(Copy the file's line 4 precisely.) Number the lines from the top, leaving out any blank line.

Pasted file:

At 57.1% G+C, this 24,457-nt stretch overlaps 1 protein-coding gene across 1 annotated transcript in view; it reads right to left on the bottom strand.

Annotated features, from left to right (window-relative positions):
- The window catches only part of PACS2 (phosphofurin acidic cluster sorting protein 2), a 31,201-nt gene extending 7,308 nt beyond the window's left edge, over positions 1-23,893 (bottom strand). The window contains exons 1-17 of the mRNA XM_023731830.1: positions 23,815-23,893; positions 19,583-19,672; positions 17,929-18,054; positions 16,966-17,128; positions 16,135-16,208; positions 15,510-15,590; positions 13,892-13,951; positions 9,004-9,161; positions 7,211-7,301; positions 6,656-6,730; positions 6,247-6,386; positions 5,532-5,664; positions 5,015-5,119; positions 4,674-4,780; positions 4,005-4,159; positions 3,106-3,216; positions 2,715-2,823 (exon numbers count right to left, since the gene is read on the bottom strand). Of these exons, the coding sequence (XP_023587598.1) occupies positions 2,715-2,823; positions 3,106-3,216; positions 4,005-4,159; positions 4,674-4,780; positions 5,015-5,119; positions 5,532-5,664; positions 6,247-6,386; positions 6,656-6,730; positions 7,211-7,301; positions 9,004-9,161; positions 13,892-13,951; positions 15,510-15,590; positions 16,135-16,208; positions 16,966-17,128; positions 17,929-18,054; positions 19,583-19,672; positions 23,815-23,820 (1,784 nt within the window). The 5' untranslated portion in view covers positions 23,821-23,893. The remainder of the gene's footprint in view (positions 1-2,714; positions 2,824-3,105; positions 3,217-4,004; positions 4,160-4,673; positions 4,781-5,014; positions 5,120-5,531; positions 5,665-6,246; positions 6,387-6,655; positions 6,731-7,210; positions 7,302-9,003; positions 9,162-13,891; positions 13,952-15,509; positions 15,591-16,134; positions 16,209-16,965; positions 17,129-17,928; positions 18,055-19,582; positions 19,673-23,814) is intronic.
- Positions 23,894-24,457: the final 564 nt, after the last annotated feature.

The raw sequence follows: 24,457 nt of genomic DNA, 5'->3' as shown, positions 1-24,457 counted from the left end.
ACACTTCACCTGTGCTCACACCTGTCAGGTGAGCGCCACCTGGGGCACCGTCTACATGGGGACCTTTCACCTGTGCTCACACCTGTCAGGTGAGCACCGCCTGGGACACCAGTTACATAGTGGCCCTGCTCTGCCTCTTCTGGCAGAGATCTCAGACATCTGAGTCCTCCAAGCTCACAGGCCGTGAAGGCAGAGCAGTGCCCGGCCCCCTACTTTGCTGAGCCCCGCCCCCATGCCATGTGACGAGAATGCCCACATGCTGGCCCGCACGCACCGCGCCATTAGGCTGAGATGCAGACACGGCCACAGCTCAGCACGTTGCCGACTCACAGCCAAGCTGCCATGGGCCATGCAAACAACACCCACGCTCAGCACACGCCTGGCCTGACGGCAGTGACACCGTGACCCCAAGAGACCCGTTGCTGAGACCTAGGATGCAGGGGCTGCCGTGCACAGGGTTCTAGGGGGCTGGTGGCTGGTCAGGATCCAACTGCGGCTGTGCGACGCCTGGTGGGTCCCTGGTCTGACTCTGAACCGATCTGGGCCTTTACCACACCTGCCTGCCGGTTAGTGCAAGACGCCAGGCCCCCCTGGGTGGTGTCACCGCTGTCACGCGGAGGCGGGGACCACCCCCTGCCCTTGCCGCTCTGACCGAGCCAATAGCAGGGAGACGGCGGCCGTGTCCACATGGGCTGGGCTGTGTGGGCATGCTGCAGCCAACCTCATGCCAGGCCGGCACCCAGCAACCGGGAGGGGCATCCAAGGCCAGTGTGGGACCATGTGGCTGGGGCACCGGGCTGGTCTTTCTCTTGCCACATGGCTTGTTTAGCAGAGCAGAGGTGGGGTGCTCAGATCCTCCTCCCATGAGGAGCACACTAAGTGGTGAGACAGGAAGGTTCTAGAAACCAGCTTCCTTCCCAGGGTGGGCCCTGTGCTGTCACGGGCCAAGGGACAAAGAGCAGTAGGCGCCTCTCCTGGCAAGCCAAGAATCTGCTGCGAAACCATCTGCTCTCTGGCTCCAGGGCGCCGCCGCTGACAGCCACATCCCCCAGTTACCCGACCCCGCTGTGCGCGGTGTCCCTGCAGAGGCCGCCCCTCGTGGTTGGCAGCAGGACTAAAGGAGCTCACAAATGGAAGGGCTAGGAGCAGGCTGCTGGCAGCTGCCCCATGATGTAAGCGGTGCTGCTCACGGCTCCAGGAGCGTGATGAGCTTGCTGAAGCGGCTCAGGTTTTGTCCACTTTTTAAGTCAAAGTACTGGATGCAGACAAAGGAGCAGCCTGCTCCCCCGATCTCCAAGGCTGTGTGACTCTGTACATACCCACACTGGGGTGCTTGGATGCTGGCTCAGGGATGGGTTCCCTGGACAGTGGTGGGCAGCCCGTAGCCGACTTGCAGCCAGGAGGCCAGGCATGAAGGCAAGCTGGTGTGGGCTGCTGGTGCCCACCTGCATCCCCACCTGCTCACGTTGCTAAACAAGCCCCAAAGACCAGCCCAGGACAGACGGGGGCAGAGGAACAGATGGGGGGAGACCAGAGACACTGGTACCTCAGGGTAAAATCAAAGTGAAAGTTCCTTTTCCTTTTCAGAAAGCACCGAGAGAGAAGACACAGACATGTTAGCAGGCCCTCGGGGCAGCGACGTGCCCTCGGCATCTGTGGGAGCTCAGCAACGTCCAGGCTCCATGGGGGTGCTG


- Positions 23,894-24,457: the final 564 nt, after the last annotated feature.